The Monetary Policy Committee, which decides the official interest rate in Britain, are to meet and make a decision which could see a rise in mortgage rates at a time British households are facing the cost of living crisis. The Committee may be planning to push the current 2.25 percent interest rate to 3 percent, which would be the highest since the financial crisis of 2008.
If the interest rate rises by 0.75 percent, it would see the biggest single increase since 1989.
In October, markets predicted the interest rate could rise as much as one percent but this seems to have changed since Liz Truss stepped down as Prime Minister.
Andrew Bailey, the Governor of the Bank of England, said the interest rate increase would likely to bigger than the previous 0.5 percent increase that set inflation to 2.25 percent.
He said: “As things stand today, my best guess is that inflationary pressures will require a stronger response than we perhaps thought in August.”
Deutsche Bank analysts have predicted the Bank of England will decide on a 0.75 percent rise with a split vote of the committee.
They said they expect the latest economic report, which will also be announced on Thursday to show that “the economic outlook has deteriorated further”.
The experts added: “Conditioned on market pricing, the UK economy will likely fall into a deeper and more prolonged recession.”
James Smith, a developed markets analyst at ING, had a similar prediction and said: “The new set of forecasts due, which crucially are based on market interest rate expectations, are likely to be dismal – showing both a deep recession and inflation falling below target in the medium term,
“That should be read as a not-so-subtle hint that market pricing is inconsistent with achieving its inflation goal.”
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The committee meeting comes at a time house prices fell by 0.9 percent last month, according to data from the Nationwide Building Society.
The average price of a British home has fallen to an average of £268,282, and the annual growth in house prices decreased from 9.5 percent to 7.2 percent.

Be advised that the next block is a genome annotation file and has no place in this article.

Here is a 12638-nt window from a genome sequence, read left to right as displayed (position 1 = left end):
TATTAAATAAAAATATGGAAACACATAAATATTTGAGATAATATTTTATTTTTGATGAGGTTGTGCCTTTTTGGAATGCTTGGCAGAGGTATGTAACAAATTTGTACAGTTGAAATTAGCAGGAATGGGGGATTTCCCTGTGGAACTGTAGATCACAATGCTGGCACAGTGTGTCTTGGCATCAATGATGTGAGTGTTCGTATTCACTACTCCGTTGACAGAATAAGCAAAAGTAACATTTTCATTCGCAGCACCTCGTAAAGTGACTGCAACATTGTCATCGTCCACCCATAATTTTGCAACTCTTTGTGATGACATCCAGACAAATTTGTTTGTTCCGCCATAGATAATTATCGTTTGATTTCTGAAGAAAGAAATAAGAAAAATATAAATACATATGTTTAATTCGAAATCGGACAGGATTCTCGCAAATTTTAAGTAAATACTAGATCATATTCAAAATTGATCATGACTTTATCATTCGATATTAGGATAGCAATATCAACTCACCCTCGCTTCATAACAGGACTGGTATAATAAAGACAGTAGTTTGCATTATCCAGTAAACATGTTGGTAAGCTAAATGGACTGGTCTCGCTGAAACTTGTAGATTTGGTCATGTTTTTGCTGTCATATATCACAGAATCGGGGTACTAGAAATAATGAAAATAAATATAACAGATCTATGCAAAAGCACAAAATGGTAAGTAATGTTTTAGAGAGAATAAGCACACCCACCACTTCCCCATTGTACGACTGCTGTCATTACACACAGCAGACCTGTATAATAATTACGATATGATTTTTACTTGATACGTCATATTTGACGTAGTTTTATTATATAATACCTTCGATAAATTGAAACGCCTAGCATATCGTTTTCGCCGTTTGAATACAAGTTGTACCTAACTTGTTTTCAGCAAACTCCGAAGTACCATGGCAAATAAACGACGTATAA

The building society predicted that housing prices would continue to fall in the upcoming months as interest rates continue to rise.
Robert Gardner, the chief economist at Nationwide, said: “The market has undoubtedly been impacted by the turmoil after the mini-budget, which led to a sharp rise in market interest rates.”
He said: “Higher borrowing costs have added to stretched housing affordability at a time when household finances are already under pressure from high inflation.”
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Kwasi Kwarteng’s mini-budget announcement to cut tax on high earners increased mortgage rates after markets became uncertain about how the Goverment would pay for the .new tax cuts.
The economic instability led to former prime minister Liz Truss stepping down after she replaced the former Chancellor with Jeremy Hunt.
The increase in mortgage rates means that first-time buyers earning an average wage with a 20 percent deposit would experience a rise in their monthly mortgage payments of 34 percent.
The CEO of Garrington Property Finders, Jonathan Hopper, said: “The chaotic aftermath of the mini-Budget sent tremors through the property market that left both buyers and sellers shaken.
“The worst of it is, we’re likely to feel the aftershocks for months to come.”